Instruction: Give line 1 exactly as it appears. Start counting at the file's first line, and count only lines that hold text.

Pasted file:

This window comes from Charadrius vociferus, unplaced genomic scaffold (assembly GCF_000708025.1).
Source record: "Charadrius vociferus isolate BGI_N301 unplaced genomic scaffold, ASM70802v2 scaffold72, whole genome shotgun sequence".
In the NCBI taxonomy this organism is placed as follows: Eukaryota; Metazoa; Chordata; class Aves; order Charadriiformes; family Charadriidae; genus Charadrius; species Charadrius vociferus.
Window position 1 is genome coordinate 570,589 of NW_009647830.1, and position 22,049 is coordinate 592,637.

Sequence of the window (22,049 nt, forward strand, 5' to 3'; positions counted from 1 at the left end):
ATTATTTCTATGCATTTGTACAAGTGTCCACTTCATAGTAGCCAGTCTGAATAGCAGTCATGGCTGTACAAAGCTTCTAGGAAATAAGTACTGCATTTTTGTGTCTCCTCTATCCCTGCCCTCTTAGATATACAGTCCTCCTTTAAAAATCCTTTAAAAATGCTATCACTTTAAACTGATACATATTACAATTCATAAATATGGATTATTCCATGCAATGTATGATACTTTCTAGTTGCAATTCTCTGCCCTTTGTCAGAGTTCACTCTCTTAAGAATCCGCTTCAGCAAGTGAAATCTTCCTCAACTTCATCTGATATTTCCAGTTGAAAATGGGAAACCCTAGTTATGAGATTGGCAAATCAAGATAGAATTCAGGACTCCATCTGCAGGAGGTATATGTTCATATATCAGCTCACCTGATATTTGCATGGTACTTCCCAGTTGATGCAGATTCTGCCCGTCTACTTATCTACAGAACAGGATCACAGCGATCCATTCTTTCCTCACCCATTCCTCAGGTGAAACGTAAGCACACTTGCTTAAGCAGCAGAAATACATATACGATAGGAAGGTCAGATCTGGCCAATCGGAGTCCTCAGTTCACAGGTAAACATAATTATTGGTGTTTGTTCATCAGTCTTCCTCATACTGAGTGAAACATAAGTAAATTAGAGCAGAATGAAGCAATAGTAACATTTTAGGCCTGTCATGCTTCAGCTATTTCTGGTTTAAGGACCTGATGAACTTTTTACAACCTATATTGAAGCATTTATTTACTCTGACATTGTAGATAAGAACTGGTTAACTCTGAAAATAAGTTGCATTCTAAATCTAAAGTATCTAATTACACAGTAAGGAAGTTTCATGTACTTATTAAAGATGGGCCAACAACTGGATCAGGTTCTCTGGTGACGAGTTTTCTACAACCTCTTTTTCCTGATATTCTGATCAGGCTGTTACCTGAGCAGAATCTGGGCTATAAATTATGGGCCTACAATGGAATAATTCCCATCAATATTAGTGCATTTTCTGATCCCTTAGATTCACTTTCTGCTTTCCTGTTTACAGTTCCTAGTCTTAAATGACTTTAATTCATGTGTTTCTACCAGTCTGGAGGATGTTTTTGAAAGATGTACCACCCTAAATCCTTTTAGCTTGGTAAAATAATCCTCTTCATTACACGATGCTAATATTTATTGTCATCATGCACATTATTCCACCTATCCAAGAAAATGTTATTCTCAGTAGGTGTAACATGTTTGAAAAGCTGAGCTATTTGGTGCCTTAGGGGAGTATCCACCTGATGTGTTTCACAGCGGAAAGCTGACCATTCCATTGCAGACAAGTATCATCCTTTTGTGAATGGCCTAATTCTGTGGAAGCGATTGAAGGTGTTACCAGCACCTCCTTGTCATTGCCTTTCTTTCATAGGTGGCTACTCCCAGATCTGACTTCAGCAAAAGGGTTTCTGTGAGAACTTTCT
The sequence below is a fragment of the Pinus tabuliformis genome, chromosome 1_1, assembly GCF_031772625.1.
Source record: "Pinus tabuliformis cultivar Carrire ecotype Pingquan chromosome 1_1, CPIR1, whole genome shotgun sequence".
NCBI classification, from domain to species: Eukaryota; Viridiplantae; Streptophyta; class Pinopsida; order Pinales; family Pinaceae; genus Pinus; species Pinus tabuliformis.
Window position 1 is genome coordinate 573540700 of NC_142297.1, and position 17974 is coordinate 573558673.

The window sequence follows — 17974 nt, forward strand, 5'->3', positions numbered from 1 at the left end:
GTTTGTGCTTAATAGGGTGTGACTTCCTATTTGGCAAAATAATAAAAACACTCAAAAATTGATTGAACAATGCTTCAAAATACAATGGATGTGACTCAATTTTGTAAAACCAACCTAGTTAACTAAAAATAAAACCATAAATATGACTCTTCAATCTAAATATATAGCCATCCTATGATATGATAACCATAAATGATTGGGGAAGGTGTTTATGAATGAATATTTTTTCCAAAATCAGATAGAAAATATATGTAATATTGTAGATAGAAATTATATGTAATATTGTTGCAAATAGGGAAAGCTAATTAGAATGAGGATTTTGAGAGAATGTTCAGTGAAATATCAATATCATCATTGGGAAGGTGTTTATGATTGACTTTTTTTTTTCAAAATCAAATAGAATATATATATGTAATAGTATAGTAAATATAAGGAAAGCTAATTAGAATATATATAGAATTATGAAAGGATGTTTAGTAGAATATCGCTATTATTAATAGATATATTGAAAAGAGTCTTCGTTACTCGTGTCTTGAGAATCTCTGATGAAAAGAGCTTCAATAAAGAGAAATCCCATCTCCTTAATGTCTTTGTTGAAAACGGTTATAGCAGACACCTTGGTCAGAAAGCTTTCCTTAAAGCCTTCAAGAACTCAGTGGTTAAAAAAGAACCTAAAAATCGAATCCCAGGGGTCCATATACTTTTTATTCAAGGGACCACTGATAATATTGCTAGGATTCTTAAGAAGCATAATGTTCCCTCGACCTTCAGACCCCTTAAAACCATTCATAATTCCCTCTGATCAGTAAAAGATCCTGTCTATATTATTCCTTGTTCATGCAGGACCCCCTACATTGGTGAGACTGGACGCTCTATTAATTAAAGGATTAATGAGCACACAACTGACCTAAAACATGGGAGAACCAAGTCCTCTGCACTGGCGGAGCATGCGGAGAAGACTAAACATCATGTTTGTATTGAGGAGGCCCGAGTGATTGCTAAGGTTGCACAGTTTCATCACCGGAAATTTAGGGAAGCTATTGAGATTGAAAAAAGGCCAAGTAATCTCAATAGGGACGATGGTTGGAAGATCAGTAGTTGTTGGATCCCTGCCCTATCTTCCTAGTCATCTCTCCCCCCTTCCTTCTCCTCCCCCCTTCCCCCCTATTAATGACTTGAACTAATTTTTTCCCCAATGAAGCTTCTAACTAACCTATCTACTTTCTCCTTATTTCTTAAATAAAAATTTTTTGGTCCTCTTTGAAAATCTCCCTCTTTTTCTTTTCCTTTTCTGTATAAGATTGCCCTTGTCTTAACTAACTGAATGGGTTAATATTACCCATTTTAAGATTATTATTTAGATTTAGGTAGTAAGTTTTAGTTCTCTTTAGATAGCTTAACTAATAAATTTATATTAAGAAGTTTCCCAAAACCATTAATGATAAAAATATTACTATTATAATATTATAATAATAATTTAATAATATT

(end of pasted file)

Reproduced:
This window comes from Charadrius vociferus, unplaced genomic scaffold (assembly GCF_000708025.1).